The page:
The occurrence of peripheral arthritis, particularly in both hands, may create some difficulties in the differential diagnosis between PMR and elderly‐onset rheumatoid arthritis (EORA).12 Symmetrical peripheral involvement, rheumatoid factor seropositivity, development of joint erosions and extra‐articular manifestations differentiate rheumatoid arthritis from PMR.1,13,14 Anti‐cyclic citrullinated peptide antibodies may also be useful in the differential diagnosis between PMR and EORA.15 However, several patients with seronegative EORA show a relatively mild symmetric synovitis, characterised by a rapid and complete response to glucocorticoids and a non‐erosive course.1 Symptoms and signs of both PMR and EORA may alternate during the follow‐up of the patients.16 At the beginning of the disease, these patients show a clinical condition different from classic rheumatoid arthritis, which more closely resembles PMR.17,18,19 On the other hand, a prospective study on clinical features of PMR and rheumatoid arthritis with PMR‐like onset showed that 20% of patients with PMR developed overt rheumatoid arthritis during the follow‐up period.20

The aim of our study was to evaluate the possible differences between EORA and PMR, as well as between these clinical conditions and EORA with PMR‐like onset (EORA/PMR), with respect to some inflammatory cytokines (TNFα, IL6 and IL1Ra) and steroidal hormones (cortisol, DHEAS and PRG). Serum levels of cytokines and steroids, erythrocyte sedimentation rate (ESR) and the C reactive protein (CRP) level were evaluated at baseline and 1 month after glucocorticoid treatment.

Patients and methods

Patients

Of the 43 patients and 15 controls evaluated, 14 patients had PMR (4 men and 10 women; mean (standard deviation (SD)) age 73 (4) years; mean disease duration 2.8 (2) months), 15 had EORA (4 men and 11 women; mean age 72 (6) years; mean disease duration 3.7 (2.4) months) and 14 patients had EORA/PMR (4 males and 10 females; mean age 70 (7) years; mean disease duration 3.6 (2.2) months). Patients with PMR met the criteria set out by Chuang et al.21 Patients with EORA (disease onset after 60 years of age) had peripheral arthritis and met at least four American College of Rheumatology criteria for rheumatoid arthritis.22 Patients with EORA/PMR had pain and stiffness in both shoulders and in the pelvic girdle, together with peripheral arthritis, and met at least four American College of Rheumatology criteria for rheumatoid arthritis. The patients were diagnosed the first time and they were not treated with corticosteroids before the study. Furthermore, no patient was taking immunosuppressive agents before and during the study. All groups of patients received only prednisone (7.5–12.5 mg/day), and paracetamol was the only additional drug permitted for pain relief during the study (maximum dose 3 g/day). In our clinical practice, the starting prednisone dose in patients with PMR is not higher than 12.5 mg/day, at least in the absence of temporal arteritis. No patient had vasculitic symptoms, and the lower dosage was due to the presence of patients with diabetes mellitus or altered cardiac function. For these reasons, the prednisone dose was between 7.5 and 12.5 mg/day. The controls (4 men and 11 women; mean age 70 (SD 7) years) had osteoarthritis of the knee or hip, and their routine laboratory examination results were normal. All patients and controls gave their informed consent to be enrolled in the study.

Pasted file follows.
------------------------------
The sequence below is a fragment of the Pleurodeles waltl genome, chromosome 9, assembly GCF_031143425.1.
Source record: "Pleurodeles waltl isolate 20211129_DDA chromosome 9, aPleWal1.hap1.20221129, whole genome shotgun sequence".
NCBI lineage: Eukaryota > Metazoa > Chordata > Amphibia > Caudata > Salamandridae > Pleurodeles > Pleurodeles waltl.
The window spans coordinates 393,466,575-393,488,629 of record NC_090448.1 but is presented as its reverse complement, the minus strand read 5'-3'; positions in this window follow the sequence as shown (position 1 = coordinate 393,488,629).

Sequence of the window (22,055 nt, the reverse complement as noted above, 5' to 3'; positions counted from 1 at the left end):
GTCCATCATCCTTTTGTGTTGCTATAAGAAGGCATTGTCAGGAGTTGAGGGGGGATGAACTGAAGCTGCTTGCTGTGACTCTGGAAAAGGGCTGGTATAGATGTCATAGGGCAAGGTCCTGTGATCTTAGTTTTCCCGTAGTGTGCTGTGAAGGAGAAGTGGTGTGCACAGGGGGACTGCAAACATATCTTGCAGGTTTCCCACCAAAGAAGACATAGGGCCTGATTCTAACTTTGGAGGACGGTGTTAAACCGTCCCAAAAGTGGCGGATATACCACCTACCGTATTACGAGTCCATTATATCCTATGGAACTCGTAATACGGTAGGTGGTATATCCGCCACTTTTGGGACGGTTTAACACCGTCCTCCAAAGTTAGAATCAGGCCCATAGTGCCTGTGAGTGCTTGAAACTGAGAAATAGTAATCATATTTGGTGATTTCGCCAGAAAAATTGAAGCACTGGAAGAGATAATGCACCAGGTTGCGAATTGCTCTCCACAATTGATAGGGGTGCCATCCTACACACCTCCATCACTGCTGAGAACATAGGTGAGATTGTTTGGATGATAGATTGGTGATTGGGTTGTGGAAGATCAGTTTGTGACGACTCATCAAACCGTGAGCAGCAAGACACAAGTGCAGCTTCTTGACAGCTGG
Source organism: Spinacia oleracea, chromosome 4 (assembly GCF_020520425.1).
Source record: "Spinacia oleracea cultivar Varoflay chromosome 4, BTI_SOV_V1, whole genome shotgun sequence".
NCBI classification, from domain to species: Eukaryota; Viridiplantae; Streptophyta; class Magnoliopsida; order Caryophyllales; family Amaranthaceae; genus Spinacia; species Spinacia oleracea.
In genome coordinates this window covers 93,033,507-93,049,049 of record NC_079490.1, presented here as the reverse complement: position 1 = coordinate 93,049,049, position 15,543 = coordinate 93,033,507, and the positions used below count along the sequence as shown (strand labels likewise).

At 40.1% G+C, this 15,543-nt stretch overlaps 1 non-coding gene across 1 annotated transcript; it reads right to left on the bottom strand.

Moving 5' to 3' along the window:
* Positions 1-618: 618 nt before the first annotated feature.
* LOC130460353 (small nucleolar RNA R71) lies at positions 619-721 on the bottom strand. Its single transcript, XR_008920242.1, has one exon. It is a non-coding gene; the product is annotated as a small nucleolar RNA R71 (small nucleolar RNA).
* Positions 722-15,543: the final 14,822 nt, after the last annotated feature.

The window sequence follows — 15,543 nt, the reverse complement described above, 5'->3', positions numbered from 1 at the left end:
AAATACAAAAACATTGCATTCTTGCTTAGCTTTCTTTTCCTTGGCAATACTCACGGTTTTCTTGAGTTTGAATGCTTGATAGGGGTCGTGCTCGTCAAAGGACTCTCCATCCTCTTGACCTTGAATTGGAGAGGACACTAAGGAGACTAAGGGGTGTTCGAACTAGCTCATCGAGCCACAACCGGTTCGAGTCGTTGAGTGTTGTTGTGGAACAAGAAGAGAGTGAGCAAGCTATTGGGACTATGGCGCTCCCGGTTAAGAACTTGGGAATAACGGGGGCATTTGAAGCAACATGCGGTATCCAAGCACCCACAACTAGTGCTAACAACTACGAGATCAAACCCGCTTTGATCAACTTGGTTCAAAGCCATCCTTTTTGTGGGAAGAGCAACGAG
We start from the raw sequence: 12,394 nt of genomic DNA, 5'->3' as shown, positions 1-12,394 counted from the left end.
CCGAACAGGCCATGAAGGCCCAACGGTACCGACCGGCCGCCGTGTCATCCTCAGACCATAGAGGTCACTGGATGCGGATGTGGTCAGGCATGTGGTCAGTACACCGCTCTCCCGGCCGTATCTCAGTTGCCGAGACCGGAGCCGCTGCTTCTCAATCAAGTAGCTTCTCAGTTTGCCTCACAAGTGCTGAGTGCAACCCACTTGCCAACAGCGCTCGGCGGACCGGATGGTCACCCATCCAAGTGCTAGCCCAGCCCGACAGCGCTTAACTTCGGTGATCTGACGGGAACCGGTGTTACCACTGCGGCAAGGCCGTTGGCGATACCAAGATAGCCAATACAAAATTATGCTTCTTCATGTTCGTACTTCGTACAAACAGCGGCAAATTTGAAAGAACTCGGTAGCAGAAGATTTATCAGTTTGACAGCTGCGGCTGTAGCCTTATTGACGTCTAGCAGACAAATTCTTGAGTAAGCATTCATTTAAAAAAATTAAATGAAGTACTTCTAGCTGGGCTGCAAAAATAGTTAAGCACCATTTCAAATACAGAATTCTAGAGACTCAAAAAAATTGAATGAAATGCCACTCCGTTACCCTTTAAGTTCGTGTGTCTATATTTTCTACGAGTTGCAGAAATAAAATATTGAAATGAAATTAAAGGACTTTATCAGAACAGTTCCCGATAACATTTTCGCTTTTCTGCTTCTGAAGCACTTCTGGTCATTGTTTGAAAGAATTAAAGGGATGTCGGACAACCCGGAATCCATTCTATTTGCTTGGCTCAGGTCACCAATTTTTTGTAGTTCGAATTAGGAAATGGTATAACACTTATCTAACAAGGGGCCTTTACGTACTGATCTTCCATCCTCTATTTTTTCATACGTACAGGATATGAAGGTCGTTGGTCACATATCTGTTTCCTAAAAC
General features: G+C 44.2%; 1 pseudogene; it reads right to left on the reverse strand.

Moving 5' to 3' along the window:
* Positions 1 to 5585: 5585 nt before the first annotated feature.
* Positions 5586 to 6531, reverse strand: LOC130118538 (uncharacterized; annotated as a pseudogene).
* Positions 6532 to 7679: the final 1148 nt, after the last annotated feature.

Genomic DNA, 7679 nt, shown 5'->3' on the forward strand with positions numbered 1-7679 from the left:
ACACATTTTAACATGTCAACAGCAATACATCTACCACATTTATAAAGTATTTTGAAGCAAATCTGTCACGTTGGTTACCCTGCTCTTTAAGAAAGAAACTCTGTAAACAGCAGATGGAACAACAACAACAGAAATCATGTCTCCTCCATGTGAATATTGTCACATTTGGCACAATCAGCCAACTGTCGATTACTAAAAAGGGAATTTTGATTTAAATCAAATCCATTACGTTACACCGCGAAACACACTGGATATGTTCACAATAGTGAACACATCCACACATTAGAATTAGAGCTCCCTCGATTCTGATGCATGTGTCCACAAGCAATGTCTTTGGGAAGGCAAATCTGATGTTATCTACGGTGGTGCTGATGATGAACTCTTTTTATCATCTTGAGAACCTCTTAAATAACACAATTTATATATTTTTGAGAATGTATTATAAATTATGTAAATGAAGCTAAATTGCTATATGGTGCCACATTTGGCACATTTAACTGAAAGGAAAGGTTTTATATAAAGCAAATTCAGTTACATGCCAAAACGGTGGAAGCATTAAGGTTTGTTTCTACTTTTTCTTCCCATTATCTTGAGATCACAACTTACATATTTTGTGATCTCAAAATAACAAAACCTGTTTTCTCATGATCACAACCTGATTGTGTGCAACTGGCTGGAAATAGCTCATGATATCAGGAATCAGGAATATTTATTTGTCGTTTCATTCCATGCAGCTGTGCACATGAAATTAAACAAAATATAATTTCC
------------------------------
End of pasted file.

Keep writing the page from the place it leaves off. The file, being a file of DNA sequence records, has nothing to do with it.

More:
Cytokine and hormone assessment

At baseline, fasting blood samples were collected between 08:00 and 09:00 h. All patients were subjected to a further blood analysis 1 month after glucocorticoid treatment. Blood samples were centrifuged 30 min after collection. Tubes containing serum tubes were frozen at −70°C to allow all samples to be tested at the same time.

The following cytokines and hormones were evaluated: IL6, TNFα, IL1Ra, cortisol, DHEAS and PRG.